Winter testing for the 2015 Formula One Season began this past weekend at Jerez, Spain, where Mercedes unveiled its 2015 race car, the F1 W06 AMG Petronas Hybrid. Last year saw the beginning of a brand new technical rules package for the sport. Gone were the screaming V-8 engines of prior years, replaced by a twin turbo charged V-6 engine enhanced with multiple complex systems designed to recapture as much of the energy of combustion as possible.
Mercedes did everything right in designing its new power unit and came to the competition with a package that was as much as 100 horsepower more than its competitors at Ferrari and Renault. Its cars swept the field, winning every pole but one and the vast majority of races. Mercedes managing director Andy Cowell says the new car is more about evolution than revolution.
Where last year was a case of “Can we do it?” we are now faced with a different challenge: “How do we improve it?” We have been working hard on all areas of the Power Unit to increase the conversion efficiency of every single system—trying to make our package more thermally efficient and produce greater absolute power. The focus in this respect has been on combustion efficiency and frictional losses, be they in core parts of the ICE or the ancillary aspects of both ICE and ERS.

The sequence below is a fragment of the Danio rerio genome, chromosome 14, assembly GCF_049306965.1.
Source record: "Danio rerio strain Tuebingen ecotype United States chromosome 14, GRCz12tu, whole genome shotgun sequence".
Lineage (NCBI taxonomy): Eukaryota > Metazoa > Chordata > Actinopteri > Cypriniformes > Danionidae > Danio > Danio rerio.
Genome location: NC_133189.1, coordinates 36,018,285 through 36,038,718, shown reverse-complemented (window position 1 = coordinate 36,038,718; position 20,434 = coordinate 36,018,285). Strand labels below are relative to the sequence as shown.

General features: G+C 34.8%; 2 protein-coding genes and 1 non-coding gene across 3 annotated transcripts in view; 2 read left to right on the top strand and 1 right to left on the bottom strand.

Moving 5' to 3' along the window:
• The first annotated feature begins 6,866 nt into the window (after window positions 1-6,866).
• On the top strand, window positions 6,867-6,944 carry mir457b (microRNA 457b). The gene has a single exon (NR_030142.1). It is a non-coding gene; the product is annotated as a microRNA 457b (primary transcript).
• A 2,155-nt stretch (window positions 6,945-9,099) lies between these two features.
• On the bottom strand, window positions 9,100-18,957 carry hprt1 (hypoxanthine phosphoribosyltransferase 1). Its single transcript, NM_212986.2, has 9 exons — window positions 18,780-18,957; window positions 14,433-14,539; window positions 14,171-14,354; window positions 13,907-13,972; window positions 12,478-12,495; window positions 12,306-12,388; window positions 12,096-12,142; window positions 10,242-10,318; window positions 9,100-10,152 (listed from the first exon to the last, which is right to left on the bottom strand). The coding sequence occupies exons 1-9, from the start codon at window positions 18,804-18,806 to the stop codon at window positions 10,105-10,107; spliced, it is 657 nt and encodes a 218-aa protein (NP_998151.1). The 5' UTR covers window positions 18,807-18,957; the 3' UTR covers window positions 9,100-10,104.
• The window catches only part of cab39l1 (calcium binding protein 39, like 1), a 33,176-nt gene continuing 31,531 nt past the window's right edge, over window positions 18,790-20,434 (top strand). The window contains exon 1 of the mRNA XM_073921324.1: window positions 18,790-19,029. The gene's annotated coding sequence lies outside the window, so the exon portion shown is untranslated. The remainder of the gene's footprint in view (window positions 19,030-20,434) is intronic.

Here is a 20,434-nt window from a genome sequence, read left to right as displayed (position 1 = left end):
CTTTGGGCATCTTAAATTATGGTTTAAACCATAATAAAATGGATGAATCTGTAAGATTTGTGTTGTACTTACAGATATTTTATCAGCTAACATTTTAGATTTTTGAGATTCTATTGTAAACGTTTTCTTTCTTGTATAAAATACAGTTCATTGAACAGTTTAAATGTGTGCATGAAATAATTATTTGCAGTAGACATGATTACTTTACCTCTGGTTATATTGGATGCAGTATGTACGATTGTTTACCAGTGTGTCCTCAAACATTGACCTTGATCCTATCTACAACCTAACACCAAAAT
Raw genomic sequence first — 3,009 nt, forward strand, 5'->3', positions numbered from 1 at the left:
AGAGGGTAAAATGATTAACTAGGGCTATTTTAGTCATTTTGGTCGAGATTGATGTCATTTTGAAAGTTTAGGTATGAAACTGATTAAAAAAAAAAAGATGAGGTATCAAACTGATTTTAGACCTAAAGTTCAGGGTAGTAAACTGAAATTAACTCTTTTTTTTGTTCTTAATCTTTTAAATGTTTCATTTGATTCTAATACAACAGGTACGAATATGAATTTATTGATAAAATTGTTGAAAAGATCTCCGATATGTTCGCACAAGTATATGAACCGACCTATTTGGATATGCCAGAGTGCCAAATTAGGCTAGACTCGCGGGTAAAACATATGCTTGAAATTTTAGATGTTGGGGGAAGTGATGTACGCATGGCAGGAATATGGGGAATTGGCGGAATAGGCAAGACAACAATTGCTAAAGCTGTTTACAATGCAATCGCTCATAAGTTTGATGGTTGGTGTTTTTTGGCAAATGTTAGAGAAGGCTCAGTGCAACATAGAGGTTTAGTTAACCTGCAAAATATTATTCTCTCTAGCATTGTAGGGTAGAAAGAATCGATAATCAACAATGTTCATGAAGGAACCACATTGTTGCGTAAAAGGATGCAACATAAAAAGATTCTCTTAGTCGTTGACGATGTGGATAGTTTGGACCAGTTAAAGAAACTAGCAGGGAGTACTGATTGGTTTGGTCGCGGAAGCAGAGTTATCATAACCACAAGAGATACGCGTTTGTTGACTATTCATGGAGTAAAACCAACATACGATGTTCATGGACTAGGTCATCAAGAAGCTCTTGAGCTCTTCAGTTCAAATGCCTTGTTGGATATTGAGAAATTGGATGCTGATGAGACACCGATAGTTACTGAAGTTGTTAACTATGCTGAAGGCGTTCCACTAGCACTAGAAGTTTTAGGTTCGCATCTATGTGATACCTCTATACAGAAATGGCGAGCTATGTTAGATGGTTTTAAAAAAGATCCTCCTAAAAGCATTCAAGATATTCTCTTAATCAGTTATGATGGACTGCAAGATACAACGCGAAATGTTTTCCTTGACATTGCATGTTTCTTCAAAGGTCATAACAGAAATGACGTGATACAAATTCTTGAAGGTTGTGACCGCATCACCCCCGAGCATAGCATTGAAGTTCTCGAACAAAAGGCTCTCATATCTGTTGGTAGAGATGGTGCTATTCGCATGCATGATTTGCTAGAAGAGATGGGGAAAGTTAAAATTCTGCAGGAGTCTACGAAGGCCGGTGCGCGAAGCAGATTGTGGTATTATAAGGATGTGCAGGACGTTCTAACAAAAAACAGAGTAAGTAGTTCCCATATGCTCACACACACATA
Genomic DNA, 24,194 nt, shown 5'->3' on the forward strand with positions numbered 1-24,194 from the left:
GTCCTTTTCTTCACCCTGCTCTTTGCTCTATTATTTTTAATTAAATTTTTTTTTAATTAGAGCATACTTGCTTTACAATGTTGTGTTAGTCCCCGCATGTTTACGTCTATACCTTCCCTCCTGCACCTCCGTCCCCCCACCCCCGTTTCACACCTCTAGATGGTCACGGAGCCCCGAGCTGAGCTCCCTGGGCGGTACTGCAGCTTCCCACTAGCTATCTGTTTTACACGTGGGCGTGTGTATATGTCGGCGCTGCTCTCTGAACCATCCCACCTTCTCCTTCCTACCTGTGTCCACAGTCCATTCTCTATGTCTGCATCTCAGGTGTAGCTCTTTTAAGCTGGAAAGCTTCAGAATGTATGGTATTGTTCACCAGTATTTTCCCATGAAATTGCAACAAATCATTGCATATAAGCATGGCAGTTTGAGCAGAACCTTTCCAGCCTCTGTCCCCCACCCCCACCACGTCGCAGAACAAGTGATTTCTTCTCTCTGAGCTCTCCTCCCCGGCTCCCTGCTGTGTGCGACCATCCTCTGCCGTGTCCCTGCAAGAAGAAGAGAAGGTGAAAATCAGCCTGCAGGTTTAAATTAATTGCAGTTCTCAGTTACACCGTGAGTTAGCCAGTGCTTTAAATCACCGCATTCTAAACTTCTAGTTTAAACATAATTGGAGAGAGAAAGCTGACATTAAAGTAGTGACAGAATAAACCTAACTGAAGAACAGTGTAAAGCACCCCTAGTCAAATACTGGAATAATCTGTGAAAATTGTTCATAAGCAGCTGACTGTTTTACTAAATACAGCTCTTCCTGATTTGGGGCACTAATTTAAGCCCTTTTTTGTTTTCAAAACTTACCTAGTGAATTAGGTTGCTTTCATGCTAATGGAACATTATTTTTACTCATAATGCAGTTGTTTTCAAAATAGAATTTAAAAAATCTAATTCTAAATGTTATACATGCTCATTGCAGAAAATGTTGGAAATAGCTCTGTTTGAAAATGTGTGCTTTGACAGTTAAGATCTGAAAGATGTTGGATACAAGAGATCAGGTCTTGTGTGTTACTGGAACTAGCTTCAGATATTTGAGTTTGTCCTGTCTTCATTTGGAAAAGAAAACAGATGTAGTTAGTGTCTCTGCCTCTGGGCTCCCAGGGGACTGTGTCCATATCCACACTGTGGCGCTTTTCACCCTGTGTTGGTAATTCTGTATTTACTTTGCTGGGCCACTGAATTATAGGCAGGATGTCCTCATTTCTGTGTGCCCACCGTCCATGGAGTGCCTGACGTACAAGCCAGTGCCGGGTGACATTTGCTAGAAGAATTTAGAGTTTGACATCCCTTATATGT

Will Mercedes be the dominant team again this year? After the first day of winter testing, there is certainly a good chance that they will. The W06 compiled 300 test laps, while the McLaren — powered this year by an all new Honda power unit — struggled to get in 10 laps. It’s not unexpected that Honda, which was away from the sport for almost a decade, will struggle a bit at first, but winter testing is all about gathering data about how the car performs with various fuel loads over long stints. At this point, McLaren and Honda are just trying to get the car to complete a single lap without issues. It could be a long season for them and their star driver, 2 time World Champion Fernando Alonso.
This year, the teams will be allotted only 4 power units for the 19 race season as opposed to 5 last year. That means the engine makers have to struggle for reliability as well as power. As Formula One tightens the impact of the rules, the engineering challenges become ever more difficult to overcome.